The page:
With two big wins under his belt, Hernandez is happy about his success at the Olympic Games but he is staying focused on securing a berth on the medal stand. “It feels great. This is definitely a booster for me, for my confidence. I knew I could do it. I just had to be on my top game tonight,” Hernandez said. “I just have to stay focused, stay on track and keep going. I knew he was on top so that made me want to beat him even more.”
Hernandez won’t have much time to enjoy his big victory, he will back for a quarterfinal match with Ecuador’s Carlos Eduardo Quipo Palaxti on Wednesday at 5:15 p.m. local time (4:15 ET) at the Riocentro Pavilion 6. A victory in Wednesday’s bout would clinch at least a bronze medal for Hernandez.
108 lbs/49 kg: Nico Hernandez, Wichita, Kansas/USA dec. Vasilii Egorov, RUS, 3-0
Rio 2016 Light Flyweight and Heavyweight Quarter-Finals confirmed on a dazzling third day of Olympic Boxing
Four weight classes were in action on Day Three of the Rio 2016 Boxing Competition, with eight crucial bouts deciding the quarter-finalists at Light Flyweight (49kg) and Heavyweight (91kg) as well four bouts at Welterweight (69kg) and Middleweight (75kg) across the two sessions. If the morning belonged to Spain’s Samuel Heredia following his victory over Irish second-seed Patrick Barnes, then the evening was Kazakhstan’s time to shine, as the team secured three superb wins.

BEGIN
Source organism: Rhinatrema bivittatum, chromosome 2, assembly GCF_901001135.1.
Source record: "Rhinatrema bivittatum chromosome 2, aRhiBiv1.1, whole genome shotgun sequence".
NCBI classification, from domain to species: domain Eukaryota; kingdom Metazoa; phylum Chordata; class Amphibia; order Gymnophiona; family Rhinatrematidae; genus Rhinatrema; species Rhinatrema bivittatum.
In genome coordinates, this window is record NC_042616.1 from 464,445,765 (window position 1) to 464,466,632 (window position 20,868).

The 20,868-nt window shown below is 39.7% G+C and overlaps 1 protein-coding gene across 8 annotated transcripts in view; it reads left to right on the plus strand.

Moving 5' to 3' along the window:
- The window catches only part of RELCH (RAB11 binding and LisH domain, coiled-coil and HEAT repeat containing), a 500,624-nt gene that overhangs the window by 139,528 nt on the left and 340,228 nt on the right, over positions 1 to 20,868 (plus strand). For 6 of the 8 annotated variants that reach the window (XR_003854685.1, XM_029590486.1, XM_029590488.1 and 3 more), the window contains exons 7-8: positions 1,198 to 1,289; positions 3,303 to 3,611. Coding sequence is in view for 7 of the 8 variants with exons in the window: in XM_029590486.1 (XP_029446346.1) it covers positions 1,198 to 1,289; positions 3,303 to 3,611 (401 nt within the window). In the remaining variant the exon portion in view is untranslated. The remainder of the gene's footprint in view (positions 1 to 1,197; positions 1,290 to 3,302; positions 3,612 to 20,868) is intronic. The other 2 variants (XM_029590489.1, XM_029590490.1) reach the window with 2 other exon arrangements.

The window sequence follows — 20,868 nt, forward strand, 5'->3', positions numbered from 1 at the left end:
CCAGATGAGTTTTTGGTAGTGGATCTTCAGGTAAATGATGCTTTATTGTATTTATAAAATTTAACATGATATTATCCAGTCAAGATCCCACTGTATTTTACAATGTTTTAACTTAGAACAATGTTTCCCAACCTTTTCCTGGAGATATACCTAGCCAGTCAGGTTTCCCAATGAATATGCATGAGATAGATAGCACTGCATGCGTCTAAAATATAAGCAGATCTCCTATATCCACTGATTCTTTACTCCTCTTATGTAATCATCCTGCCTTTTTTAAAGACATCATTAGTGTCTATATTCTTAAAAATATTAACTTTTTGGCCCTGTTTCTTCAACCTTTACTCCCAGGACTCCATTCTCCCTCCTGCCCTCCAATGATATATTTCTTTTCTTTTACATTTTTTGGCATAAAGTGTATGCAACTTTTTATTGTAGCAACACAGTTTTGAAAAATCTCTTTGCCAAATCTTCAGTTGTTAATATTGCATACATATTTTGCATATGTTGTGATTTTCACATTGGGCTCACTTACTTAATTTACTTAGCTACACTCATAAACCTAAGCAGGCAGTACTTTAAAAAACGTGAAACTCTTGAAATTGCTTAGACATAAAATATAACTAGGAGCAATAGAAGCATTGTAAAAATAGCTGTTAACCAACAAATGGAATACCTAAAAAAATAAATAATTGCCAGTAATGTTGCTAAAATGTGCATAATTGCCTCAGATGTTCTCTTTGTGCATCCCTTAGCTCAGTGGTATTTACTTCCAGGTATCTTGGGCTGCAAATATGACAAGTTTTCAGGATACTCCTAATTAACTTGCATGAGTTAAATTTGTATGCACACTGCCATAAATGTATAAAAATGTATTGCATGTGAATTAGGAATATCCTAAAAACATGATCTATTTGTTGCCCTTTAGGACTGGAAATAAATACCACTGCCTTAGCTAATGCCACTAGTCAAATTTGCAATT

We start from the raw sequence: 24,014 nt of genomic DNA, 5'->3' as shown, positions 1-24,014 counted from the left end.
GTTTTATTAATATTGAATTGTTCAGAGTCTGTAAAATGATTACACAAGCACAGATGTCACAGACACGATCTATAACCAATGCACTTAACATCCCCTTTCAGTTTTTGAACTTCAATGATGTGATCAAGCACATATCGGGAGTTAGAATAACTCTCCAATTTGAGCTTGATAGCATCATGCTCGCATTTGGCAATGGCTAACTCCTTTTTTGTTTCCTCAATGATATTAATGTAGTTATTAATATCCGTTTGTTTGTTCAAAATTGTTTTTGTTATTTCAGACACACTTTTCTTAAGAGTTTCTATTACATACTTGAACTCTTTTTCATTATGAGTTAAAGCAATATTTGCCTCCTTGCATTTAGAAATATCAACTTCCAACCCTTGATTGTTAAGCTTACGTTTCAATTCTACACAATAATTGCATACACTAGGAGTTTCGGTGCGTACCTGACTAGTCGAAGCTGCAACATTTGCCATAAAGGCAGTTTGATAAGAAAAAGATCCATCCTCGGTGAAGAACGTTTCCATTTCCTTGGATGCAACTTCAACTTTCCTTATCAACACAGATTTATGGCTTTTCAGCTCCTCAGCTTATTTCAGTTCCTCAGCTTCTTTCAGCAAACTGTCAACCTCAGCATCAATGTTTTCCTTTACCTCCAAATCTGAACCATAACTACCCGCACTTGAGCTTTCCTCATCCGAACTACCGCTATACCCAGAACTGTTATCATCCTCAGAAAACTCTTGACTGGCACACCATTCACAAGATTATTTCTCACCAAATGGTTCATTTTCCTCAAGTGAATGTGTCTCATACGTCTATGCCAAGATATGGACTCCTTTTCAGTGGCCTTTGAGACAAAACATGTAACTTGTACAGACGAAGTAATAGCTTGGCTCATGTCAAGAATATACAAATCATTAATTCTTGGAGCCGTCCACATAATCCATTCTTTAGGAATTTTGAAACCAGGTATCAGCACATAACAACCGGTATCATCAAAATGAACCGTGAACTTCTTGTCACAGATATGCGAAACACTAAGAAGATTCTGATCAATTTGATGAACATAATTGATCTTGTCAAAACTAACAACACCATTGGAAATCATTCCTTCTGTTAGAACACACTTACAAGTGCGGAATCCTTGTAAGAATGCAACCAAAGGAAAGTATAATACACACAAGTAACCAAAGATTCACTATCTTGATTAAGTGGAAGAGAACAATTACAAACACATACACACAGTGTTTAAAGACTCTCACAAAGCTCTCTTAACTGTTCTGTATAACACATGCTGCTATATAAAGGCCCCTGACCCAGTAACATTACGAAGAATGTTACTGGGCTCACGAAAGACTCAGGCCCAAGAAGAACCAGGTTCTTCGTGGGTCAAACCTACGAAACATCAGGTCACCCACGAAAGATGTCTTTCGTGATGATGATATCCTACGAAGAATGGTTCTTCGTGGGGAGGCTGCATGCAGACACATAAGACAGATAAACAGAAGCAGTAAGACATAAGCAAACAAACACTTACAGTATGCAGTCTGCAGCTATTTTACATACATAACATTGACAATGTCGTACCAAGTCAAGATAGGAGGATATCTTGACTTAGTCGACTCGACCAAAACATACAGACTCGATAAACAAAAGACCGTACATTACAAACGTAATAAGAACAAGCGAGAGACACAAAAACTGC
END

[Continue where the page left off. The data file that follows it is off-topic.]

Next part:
The day began with the confident figure of Cuban Johanys Argilagos delivering a brilliant Olympic debut that suggested he will take some stopping in his quest for the Light Flyweight gold. Argilagos’ first opponent, Britain’s Galal Yafai, tried to take the match to the 19 year-old sensation, but even a brilliant last round from the Brit wasn’t enough as the split decision went to Cuba’s newest star.